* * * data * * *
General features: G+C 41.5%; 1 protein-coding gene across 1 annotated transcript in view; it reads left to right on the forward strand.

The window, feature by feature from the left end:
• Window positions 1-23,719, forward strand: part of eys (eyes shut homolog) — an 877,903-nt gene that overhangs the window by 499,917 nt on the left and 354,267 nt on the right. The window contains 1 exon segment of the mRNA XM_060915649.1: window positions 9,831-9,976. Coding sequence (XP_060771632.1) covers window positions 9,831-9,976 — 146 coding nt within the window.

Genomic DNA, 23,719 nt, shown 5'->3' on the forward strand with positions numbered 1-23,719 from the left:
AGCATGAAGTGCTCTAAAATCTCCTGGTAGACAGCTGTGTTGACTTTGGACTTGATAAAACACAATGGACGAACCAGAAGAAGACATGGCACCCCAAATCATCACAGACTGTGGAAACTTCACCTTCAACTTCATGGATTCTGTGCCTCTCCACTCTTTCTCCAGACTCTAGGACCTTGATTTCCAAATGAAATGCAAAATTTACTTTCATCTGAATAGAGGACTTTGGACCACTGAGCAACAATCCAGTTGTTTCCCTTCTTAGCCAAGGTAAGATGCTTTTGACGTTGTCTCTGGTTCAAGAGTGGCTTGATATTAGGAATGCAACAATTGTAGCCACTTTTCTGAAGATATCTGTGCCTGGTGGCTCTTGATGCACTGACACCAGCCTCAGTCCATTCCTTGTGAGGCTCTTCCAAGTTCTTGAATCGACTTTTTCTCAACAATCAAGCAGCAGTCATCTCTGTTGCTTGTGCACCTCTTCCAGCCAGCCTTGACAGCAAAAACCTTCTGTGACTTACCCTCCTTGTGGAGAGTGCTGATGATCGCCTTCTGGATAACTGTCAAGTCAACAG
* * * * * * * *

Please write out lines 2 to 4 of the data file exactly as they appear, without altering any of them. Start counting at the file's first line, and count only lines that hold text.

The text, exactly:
The window, feature by feature from the left end:
• Window positions 1-23,719, forward strand: part of eys (eyes shut homolog) — an 877,903-nt gene that overhangs the window by 499,917 nt on the left and 354,267 nt on the right. The window contains 1 exon segment of the mRNA XM_060915649.1: window positions 9,831-9,976. Coding sequence (XP_060771632.1) covers window positions 9,831-9,976 — 146 coding nt within the window.

Genomic DNA, 23,719 nt, shown 5'->3' on the forward strand with positions numbered 1-23,719 from the left: